The United Kingdom’s inflation has soared to the highest level since before the coronavirus pandemic, with clothing, fuel and oil prices rebounding as the economy reopens.
The national inflation rate has accelerated sharply since March when the government began a phased lifting of COVID-19 restrictions.
In May, the Consumer Prices Index surged to 2.1%, breaching the Bank of England's target level of 2% for the first time since July 2019.
The rate compared with 1.5% in April, the Office for National Statistics added in a statement.
The news surprised markets because analysts' consensus forecasts had been for an increase to 1.8%.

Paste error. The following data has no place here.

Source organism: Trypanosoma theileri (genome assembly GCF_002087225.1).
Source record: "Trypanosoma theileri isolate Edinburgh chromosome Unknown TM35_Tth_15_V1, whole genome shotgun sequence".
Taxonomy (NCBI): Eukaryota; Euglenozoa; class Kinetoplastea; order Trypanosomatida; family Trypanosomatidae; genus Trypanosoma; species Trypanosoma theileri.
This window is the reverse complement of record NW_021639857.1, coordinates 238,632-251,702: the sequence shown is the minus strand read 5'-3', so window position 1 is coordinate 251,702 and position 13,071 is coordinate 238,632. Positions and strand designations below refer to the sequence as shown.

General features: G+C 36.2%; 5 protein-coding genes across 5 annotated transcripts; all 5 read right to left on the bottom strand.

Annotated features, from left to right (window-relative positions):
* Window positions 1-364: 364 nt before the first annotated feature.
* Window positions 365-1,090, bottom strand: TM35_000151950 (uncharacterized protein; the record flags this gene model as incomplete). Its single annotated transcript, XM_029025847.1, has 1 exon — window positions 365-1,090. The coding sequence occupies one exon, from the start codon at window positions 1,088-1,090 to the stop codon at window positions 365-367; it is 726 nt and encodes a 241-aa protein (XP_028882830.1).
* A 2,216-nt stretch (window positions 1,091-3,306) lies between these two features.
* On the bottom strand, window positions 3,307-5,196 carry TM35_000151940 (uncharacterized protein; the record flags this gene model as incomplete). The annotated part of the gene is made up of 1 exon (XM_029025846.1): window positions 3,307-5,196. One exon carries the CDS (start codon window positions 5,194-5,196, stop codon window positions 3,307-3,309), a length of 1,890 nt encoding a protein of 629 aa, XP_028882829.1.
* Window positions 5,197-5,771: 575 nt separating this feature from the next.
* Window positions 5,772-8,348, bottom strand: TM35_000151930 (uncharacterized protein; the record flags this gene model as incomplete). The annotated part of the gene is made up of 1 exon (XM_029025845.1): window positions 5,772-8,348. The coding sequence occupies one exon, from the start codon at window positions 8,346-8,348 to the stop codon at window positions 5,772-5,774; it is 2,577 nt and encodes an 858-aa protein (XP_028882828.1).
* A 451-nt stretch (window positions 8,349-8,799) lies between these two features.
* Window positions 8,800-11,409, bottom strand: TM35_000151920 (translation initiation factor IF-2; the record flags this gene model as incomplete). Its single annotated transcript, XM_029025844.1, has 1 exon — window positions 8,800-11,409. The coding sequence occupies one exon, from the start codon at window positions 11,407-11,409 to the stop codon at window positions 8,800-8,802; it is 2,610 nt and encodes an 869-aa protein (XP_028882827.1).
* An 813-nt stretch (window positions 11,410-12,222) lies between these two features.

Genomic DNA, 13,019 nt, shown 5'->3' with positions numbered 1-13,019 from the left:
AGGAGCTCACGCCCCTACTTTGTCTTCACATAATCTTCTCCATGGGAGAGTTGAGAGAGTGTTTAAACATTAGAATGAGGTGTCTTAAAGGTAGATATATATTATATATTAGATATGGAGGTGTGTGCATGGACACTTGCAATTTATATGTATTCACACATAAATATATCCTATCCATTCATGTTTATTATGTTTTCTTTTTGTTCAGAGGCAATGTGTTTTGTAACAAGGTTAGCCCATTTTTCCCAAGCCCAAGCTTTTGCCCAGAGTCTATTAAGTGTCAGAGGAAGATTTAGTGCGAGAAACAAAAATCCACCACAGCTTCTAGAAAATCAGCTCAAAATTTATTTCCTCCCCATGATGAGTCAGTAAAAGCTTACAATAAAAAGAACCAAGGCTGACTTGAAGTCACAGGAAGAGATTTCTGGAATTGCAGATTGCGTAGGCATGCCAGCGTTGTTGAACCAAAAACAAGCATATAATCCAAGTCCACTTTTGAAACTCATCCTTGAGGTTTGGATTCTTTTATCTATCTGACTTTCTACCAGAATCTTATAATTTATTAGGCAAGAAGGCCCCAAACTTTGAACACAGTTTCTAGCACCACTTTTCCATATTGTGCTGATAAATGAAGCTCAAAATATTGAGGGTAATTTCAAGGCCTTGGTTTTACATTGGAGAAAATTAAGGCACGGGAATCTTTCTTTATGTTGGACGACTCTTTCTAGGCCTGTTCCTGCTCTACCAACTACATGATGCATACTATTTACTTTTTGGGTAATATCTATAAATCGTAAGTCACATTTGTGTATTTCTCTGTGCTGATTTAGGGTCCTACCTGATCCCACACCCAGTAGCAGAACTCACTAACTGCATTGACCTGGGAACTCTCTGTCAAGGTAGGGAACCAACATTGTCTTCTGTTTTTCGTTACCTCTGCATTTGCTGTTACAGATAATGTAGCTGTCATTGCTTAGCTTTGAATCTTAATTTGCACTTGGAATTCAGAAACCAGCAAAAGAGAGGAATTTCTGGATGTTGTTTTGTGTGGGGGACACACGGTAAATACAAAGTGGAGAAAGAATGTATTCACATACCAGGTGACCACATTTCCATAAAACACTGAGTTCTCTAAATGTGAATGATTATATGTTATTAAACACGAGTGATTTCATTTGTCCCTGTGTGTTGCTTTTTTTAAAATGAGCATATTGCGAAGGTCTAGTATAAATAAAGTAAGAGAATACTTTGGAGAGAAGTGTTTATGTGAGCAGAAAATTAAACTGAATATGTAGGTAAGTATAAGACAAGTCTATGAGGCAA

"This month's rise was led by fuel prices which fell this time last year but have jumped this year thanks to rising crude prices. Clothing prices also added upward pressure as the amount of discounting fell," remarked ONS chief economist Grant Fitzner.
The Bank of England's key task is to use monetary policy to keep annual inflation close to a government-set target level of 2% to preserve the value of the pound.
Although the government has eased COVID-19 restrictions since March, this week it was forced to delay a full reopening of the economy due to the Delta variant.
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